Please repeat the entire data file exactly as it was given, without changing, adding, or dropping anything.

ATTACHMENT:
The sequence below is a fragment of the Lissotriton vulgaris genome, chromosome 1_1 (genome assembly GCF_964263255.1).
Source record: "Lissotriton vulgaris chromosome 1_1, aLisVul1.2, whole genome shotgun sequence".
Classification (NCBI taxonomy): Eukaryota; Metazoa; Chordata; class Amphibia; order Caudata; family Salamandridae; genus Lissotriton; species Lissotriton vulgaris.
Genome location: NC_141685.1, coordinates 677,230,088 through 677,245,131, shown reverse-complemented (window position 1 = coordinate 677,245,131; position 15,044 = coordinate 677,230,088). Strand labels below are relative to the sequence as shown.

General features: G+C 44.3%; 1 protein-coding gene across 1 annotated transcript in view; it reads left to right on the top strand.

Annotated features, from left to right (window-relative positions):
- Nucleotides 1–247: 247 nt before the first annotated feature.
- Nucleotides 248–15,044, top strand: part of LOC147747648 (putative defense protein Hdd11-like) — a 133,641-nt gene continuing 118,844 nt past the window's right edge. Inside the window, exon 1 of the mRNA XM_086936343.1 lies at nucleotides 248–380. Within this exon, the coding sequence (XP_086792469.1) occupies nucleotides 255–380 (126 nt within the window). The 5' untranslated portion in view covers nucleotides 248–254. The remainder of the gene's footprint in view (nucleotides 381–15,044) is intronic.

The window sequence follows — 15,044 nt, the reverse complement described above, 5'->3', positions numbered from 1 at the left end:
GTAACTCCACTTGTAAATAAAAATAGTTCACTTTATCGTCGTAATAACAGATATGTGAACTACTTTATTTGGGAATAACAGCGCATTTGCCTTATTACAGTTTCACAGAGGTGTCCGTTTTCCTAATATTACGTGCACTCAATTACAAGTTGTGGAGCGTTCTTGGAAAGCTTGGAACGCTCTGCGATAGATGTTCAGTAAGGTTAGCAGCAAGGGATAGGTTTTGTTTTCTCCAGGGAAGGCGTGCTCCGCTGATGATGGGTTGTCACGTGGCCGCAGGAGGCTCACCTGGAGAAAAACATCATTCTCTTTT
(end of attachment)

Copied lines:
The sequence below is a fragment of the Lissotriton vulgaris genome, chromosome 1_1 (genome assembly GCF_964263255.1).
Source record: "Lissotriton vulgaris chromosome 1_1, aLisVul1.2, whole genome shotgun sequence".
Classification (NCBI taxonomy): Eukaryota; Metazoa; Chordata; class Amphibia; order Caudata; family Salamandridae; genus Lissotriton; species Lissotriton vulgaris.
Genome location: NC_141685.1, coordinates 677,230,088 through 677,245,131, shown reverse-complemented (window position 1 = coordinate 677,245,131; position 15,044 = coordinate 677,230,088). Strand labels below are relative to the sequence as shown.

General features: G+C 44.3%; 1 protein-coding gene across 1 annotated transcript in view; it reads left to right on the top strand.

Annotated features, from left to right (window-relative positions):
- Nucleotides 1–247: 247 nt before the first annotated feature.
- Nucleotides 248–15,044, top strand: part of LOC147747648 (putative defense protein Hdd11-like) — a 133,641-nt gene continuing 118,844 nt past the window's right edge. Inside the window, exon 1 of the mRNA XM_086936343.1 lies at nucleotides 248–380. Within this exon, the coding sequence (XP_086792469.1) occupies nucleotides 255–380 (126 nt within the window). The 5' untranslated portion in view covers nucleotides 248–254. The remainder of the gene's footprint in view (nucleotides 381–15,044) is intronic.

The window sequence follows — 15,044 nt, the reverse complement described above, 5'->3', positions numbered from 1 at the left end:
GTAACTCCACTTGTAAATAAAAATAGTTCACTTTATCGTCGTAATAACAGATATGTGAACTACTTTATTTGGGAATAACAGCGCATTTGCCTTATTACAGTTTCACAGAGGTGTCCGTTTTCCTAATATTACGTGCACTCAATTACAAGTTGTGGAGCGTTCTTGGAAAGCTTGGAACGCTCTGCGATAGATGTTCAGTAAGGTTAGCAGCAAGGGATAGGTTTTGTTTTCTCCAGGGAAGGCGTGCTCCGCTGATGATGGGTTGTCACGTGGCCGCAGGAGGCTCACCTGGAGAAAAACATCATTCTCTTTT